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Demographic Dividend or Demographic Burden? India’s Education Challenge

Demographic Dividend or Demographic Burden? India’s Education Challenge
 Christophe Jaffrelot
Senior Fellow - India, Democracy and Populism
 Sanskruthi Kalyankar
Postgraduate student

"India’s demographic dividend began in the early 1980s and is expected to come to an end towards latter part of 2030s. India is, therefore, just beyond the midpoint of its dividend and this once in a life time opportunity for our nation is unlikely to last beyond another quarter of a century from now. We therefore, need to increase and sustain our GDP growth, reduce poverty, and enhance human capabilities of our people. Every year lost will never return in the life of a child or youth and in the next 25 years, India will be an ageing society".
[Ministry of Skill Development and Entrepreneurship]

"With a large pool of skilled people, India has an opportunity to become a skill provider for the world, particularly the ageing developed world".
[Pradhan Mantri Kaushal Vikas Yojana]

India’s population of under 19-year-olds has reached its peak and the country is therefore in a position to maximize its demographic dividend. But for that it needs to educate its youth properly. This is a huge challenge both quantitatively and qualitatively. In terms of numbers, proper training has to be provided to the 8 million new job seekers who enter the job market every year - according to a conservative estimate. In 2017, only 5.5 million had been created and India is facing today a massive employment problem, the unemployment rate being the highest in 45 years. According to an independent statistical institution, the Centre for Monitoring Indian Economy Pvt. Ltd., the Indian youth is the first casualty of this state of things, as the unemployment rate reached 34% among the 20-24 years old in the first quarter of 2019 – and even 37.9% among the urban lot. Official sources emanating from the government of India do not give very different data: according to the last 2018 Periodic Labour Force Survey (PLFS), the unemployment rate among the urban 15-29 years old (a very large bracket) was 23.7%. One may hypothesize that this pervasive joblessness was due to the poor training of the youth as only 7% of the people surveyed in the framework of the PLFS declared any formal or informal training.

But there is a paradox there because at the same time, according to a recent survey, "48% of India employers report difficulties filling job vacancies due to talent shortages", so much so that 36% of them have decided to train their own people. The sector that is the most badly affected is one of the strong points of India’s economy, the Information Technology (IT), where 140,000 skilled techies could not be recruited in 2018 in spite of the employers’ efforts (a high proportion of the 500,000 jobs offers that had been made that year).

A similar mismatch between supply and demand is also evident from the enormous number of graduates and post-graduates who apply to unskilled jobs. When the Indian Railways announced that it would create 63,000 jobs - all situated in the lowest level of its employment ladder -, 20 million candidates applied, including 419,137 BTech degrees holders and 40,751 people with master degrees in engineering. At an aggregate level, the CMIE reports are showing that the more educated Indians are, the more likely they are of remaining unemployed too, the joblessness rate of graduates reaching 14.7% (for the urban graduates), against 11.1% for those who have left school in class 10th-12th, 3.6% for those who stopped in class 6th-9th and 1.1% for those who studied till class 5th only.[1]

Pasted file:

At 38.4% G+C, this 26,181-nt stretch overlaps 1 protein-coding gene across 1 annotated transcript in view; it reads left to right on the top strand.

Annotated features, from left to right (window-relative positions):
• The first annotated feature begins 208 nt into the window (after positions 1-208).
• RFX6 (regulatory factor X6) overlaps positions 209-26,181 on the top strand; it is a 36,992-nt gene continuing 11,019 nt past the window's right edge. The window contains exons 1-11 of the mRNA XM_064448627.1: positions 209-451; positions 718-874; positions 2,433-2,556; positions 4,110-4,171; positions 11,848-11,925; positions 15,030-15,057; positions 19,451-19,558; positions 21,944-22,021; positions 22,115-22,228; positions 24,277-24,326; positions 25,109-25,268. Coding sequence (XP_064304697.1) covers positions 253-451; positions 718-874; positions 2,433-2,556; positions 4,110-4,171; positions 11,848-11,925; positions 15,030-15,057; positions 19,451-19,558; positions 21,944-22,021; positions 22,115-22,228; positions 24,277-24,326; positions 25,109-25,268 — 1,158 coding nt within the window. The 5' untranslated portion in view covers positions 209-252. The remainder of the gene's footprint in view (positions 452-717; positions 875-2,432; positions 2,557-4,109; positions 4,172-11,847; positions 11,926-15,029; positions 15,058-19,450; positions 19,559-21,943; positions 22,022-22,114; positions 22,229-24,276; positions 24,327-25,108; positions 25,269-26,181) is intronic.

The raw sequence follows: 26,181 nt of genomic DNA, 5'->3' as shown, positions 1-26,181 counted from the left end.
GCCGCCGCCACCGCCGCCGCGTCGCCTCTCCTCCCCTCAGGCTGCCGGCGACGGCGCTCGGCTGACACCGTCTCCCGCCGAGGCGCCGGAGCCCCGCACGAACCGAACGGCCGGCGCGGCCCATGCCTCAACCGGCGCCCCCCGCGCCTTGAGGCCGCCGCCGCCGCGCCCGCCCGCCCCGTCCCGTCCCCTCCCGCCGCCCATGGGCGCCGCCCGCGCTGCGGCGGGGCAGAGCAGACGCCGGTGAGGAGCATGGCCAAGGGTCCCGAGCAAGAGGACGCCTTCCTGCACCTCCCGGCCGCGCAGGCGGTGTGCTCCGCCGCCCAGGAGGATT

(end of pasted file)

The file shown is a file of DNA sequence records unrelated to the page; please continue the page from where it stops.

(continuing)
The government of India’s figures are even more disturbing, as the Periodic Labour Force Survey covering the last quarter of 2018 revealed that 33% of the formally trained 15-29 years old who had been formally trained were jobless. As a result, many stopped looking for a job: 42% of the formally trained young people belonging to this age class are not part of the labor force at all. Many of them moved out "after a fruitless job search" [2] to join the huge category known as NEET that is composed of those who belong to the 15-29 years-old age class and are "Not in Education, Employment or Training". This group was 70 million large in 2005; it is now above 115 million according to credible estimates.[3] The situation is much worse for women than for men, as evident from the graph on Page 3 and 4 of the PDF.

In order to understand this situation, in the first part of this article, we will analyze the education system of India, from primary school to higher education. In the second part, we will focus on the policies initiated by the Modi government in this domain.

Policy Brief  Demographic Dividend or Demographic Burden? India’s Education Challenge



References :

[1] Unemployment in India A Statistical Profile, op. cit., p. 12

[2] I. Anand and A. Thampi, "33% of India’s skilled youth jobless: official survey", op. cit

[3] Santosh Mehrotra, “India Does Have a Real Employment Crisis”, op. cit.



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